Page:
Instrument chamber showing flow meter – Courtesy of NMCNomenca

Scada system

The existing SCADA system was made up of three separate systems; a WinCC system serving the power generation area, and a Servelec ScopeX and Rockwell FTView SE system serving the process treatment site. The Servelec system was installed circa 1998 and monitored the whole site. When the primary and secondary treatment systems were upgraded in 2009 the FTView SE system was installed to primarily monitor the upgraded plant.

Modifications were made to both systems in the subsequent years, but it became problematic for operations having to work on two separate systems.

As part of the ICA Enablers Scheme, a single SCADA system was to be installed to monitor the entire site. Historically, the Information Technology (IT) of Severn Trent has been disparate from the Operational Technology (OT) system, meaning that the two could never properly co-exist. For this scheme Severn Trent Group Technology was engaged at an early stage in the systems design such that it would integrate into the corporate IT system and could be maintained, upgraded and patched in line with other IT assets.

SCADA platform consisted of a number of separate virtual servers running the application software running on two HP physical servers running VMWare EXSi. The use of virtualisation for a SCADA application was a first within Severn Trent and gave benefit to the fact that backup and disaster recovery was simpler as well as reducing the overall cost by reduction in physical hardware.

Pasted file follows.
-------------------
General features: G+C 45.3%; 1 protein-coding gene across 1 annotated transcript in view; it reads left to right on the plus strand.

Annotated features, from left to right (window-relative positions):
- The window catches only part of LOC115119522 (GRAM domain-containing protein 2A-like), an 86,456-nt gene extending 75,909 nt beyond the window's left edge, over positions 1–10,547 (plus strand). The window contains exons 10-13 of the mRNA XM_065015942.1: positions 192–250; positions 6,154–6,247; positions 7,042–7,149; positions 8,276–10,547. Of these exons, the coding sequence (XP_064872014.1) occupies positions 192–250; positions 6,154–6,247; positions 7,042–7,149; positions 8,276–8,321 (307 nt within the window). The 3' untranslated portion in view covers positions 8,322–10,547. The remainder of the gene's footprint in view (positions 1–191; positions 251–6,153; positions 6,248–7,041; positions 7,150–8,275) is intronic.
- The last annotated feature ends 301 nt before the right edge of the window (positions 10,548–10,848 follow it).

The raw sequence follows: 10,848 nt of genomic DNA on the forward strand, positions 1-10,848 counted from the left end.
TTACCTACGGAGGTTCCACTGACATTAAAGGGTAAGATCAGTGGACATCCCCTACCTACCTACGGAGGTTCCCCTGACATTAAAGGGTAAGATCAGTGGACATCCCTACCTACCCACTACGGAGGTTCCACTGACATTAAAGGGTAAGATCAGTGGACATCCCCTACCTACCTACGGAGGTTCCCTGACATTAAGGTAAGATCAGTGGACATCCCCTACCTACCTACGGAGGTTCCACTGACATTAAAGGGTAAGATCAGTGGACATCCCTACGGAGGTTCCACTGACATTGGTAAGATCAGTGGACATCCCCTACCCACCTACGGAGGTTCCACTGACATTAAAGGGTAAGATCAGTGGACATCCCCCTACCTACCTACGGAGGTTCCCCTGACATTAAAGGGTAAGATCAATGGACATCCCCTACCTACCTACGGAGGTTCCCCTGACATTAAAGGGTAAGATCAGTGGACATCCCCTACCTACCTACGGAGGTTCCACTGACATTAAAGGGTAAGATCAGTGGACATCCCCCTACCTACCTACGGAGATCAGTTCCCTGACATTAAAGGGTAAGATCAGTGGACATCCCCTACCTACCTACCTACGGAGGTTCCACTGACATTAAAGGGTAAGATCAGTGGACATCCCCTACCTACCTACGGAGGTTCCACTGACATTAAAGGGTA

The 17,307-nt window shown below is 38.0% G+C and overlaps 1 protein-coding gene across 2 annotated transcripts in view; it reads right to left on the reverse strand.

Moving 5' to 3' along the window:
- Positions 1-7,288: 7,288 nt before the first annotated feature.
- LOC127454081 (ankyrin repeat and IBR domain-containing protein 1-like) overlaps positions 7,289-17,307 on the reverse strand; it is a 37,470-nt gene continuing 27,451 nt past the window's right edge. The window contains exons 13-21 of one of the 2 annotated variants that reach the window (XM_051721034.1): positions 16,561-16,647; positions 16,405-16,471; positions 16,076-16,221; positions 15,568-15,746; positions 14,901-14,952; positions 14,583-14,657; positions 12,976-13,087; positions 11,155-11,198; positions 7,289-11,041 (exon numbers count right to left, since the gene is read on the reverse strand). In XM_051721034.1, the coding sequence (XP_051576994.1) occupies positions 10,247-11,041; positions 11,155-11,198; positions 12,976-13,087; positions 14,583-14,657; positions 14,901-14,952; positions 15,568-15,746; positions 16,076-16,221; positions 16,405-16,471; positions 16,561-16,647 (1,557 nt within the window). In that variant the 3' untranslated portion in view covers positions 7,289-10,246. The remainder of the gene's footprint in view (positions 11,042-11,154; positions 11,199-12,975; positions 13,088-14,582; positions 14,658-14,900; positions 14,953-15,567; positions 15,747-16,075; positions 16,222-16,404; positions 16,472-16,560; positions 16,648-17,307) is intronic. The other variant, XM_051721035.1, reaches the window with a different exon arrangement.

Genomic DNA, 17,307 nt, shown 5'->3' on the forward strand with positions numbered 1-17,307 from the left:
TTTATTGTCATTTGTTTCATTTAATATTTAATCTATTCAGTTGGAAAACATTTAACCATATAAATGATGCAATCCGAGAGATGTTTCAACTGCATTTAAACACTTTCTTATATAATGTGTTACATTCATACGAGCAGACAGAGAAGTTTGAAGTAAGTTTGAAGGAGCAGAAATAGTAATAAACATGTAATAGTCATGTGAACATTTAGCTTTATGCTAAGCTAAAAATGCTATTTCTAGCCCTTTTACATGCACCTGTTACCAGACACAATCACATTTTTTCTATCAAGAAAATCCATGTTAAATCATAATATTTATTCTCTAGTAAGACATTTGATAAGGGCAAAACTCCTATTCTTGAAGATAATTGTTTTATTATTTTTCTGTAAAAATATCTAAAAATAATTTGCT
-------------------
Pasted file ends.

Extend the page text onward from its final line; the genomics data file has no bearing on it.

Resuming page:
Sludge route dashboard - Courtesy of NMCNomenca

Sludge route dashboard – Courtesy of NMCNomenca

The SCADA software chosen for the project was Rockwell FactoryTalk View SE for the graphical interface with Historian SE for datalogging and reporting, and VantagePoint for the process dashboard displays.

For a large site, Minworth did not have a comprehensive overview of site performance, whereby operators could tell at a glance what the status of the process was. Even for a site the size of Minworth, the entire process could not realistically be shown on one screen, so dashboards were created per process area. The initial dashboard was created for the sludge treatment scheme, such that operators had time to familiarise themselves with it months before the THP came on line. Further dashboards were created for the ASP process and the power generation/gas export process. These dashboards were designed in conjunction with Severn Trent Operations, to ensure the most relevant information was displayed.

MinworthSTW – ICA Enablers Scheme: Table of designers, contractors and suppliers

  • Principal designer & Principal contractor: NMCNomenca
  • Civil sub-contractor: JMC Civils
  • ICA sub-contractor: CEMA Ltd
  • Flow meters: Siemens
  • Level instruments: Pulsar
  • Quality instruments: Hach-Lange